• All testing must be ordered by a qualified healthcare provider.


(Delivery accepted Monday - Saturday)

  • Collect 3 ml -5 ml (5 ml preferred) of whole blood in EDTA (purple top tube) or ACD (yellow top tube). For Test #500-DNA Banking only, collect 10 ml -20 ml of whole blood.
  • For small babies, we require a minimum of 1 ml of blood.
  • Only one blood tube is required for multiple tests.
  • Ship blood tubes at room temperature in an insulated container. Do not freeze blood.
  • During hot weather, include a frozen ice pack in the shipping container. Place a paper towel or other thin material between the ice pack and the blood tube.
  • In cold weather, include an unfrozen ice pack in the shipping container as insulation.
  • At room temperature, blood specimen is stable for up to 48 hours.
  • If refrigerated, blood specimen is stable for up to one week.
  • Label the tube with the patient name, date of birth and/or ID number.


(Delivery accepted Monday - Saturday)

  • Send in screw cap tube at least 5 µg -10 µg of purified DNA at a concentration of at least 20 µg/ml for NGS and Sanger tests and at least 5 µg of purified DNA at a concentration of at least 100 µg/ml for gene-centric aCGH, MLPA, and CMA tests, minimum 2 µg for limited specimens.
  • For requests requiring more than one test, send an additional 5 µg DNA per test ordered when possible.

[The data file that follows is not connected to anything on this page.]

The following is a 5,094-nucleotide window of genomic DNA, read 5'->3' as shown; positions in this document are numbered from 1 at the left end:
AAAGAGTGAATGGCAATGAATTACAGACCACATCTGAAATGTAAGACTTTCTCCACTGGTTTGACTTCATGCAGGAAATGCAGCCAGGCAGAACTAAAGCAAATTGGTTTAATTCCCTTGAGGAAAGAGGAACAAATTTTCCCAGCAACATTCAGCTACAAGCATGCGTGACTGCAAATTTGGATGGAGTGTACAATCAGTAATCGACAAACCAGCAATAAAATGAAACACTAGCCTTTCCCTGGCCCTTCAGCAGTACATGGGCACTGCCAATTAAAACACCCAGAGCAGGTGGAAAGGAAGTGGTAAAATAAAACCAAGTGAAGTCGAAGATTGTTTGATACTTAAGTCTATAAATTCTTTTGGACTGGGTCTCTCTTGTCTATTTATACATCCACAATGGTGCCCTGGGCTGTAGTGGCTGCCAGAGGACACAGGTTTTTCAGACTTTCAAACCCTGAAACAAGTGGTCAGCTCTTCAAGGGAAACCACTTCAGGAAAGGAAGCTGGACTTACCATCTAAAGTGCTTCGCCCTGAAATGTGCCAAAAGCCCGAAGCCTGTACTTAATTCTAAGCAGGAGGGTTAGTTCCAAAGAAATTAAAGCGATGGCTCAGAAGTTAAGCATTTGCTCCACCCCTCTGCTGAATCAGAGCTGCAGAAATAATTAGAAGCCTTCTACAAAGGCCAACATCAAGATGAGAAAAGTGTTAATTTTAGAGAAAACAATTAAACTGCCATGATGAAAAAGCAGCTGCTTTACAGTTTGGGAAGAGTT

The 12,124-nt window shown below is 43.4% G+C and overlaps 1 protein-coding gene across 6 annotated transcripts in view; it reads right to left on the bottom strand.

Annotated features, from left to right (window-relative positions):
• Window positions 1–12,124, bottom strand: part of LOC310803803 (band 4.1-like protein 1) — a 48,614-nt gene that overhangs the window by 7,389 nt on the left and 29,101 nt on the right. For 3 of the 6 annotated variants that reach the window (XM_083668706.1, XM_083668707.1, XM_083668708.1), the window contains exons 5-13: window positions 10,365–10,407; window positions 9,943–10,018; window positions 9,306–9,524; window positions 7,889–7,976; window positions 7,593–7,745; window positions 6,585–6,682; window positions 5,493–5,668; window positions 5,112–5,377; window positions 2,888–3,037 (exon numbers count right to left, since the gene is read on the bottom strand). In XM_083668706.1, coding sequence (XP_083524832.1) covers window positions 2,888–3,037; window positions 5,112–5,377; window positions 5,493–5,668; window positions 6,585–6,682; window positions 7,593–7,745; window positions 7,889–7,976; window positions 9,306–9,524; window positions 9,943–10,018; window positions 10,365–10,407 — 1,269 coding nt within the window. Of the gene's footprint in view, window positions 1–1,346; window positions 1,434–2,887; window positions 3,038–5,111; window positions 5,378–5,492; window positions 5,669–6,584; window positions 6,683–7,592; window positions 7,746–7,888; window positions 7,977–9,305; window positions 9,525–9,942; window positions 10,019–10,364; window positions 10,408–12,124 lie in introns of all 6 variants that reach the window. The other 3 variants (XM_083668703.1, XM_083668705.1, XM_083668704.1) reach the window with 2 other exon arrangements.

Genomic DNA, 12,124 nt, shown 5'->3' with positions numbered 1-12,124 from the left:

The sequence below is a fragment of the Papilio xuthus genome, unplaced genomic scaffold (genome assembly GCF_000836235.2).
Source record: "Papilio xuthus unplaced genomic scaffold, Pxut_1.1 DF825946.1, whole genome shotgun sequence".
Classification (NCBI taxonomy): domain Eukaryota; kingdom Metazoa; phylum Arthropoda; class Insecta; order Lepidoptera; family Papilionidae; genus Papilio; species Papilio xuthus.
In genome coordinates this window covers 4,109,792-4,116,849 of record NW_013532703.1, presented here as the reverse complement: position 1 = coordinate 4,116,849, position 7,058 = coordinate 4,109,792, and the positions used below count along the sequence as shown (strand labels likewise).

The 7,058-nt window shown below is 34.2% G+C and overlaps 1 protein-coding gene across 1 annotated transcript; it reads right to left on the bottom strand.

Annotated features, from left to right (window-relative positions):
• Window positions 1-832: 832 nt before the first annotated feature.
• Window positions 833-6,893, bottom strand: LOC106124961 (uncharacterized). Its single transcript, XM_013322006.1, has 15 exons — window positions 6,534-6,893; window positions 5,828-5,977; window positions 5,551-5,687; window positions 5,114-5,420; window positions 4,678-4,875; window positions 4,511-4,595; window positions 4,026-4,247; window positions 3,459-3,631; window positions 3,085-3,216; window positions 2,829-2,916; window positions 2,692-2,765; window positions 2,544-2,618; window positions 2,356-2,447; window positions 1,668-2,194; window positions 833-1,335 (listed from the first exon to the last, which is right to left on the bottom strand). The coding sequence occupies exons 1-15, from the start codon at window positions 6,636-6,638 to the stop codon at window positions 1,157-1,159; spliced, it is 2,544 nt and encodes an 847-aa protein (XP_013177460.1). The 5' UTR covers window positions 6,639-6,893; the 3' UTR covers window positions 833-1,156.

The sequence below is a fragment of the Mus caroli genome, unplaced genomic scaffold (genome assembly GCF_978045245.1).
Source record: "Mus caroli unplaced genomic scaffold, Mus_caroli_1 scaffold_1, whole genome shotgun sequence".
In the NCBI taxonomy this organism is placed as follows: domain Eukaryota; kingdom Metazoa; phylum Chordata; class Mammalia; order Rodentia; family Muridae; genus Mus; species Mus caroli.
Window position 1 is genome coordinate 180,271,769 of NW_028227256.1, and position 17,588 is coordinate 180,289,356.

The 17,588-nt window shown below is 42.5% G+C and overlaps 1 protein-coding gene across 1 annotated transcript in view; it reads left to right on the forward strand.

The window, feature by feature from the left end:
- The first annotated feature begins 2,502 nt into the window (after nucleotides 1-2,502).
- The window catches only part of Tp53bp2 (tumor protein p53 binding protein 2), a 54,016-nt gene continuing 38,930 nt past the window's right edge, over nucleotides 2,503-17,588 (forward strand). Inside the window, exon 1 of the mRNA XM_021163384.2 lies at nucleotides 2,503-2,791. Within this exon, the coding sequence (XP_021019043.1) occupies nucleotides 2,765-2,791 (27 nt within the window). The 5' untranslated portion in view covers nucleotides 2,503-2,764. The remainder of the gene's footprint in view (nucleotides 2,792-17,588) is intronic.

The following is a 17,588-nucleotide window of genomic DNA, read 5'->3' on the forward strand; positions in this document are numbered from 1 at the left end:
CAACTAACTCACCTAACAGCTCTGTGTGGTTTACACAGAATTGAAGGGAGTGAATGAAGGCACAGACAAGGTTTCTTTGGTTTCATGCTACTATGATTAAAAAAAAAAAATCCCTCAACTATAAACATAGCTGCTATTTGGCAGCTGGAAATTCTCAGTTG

• DNA may be shipped at room temperature.
  • Label the tube with the composition of the solute, DNA concentration as well as the patient’s name, date of birth, and/or ID number.
  • We only accept genomic DNA for testing. We do NOT accept products of whole genome amplification reactions or other amplification reactions.


(Delivery preferred Monday - Thursday)

  • PreventionGenetics should be notified in advance of arrival of a cell culture.
  • Culture and send at least two T25 flasks of confluent cells.
  • Some panels may require additional flasks (dependent on size of genes, amount of Sanger sequencing required, etc.). Multiple test requests may also require additional flasks. Please contact us for details.
  • Send specimens in insulated, shatterproof container overnight.
  • Cell cultures may be shipped at room temperature or refrigerated.
  • Label the flasks with the patient name, date of birth, and/or ID number.
  • We strongly recommend maintaining a local back-up culture. We do not culture cells.